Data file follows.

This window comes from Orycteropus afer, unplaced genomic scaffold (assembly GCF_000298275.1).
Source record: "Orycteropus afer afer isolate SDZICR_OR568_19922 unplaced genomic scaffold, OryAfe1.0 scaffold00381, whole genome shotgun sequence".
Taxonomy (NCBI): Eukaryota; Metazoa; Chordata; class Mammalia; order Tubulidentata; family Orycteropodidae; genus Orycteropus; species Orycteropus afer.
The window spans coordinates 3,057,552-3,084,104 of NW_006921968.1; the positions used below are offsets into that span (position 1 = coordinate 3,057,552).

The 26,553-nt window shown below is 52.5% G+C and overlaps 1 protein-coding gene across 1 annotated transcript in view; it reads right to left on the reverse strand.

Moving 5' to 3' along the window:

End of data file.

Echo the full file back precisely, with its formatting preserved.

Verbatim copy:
This window comes from Orycteropus afer, unplaced genomic scaffold (assembly GCF_000298275.1).
Source record: "Orycteropus afer afer isolate SDZICR_OR568_19922 unplaced genomic scaffold, OryAfe1.0 scaffold00381, whole genome shotgun sequence".
Taxonomy (NCBI): Eukaryota; Metazoa; Chordata; class Mammalia; order Tubulidentata; family Orycteropodidae; genus Orycteropus; species Orycteropus afer.
The window spans coordinates 3,057,552-3,084,104 of NW_006921968.1; the positions used below are offsets into that span (position 1 = coordinate 3,057,552).

The 26,553-nt window shown below is 52.5% G+C and overlaps 1 protein-coding gene across 1 annotated transcript in view; it reads right to left on the reverse strand.

Moving 5' to 3' along the window: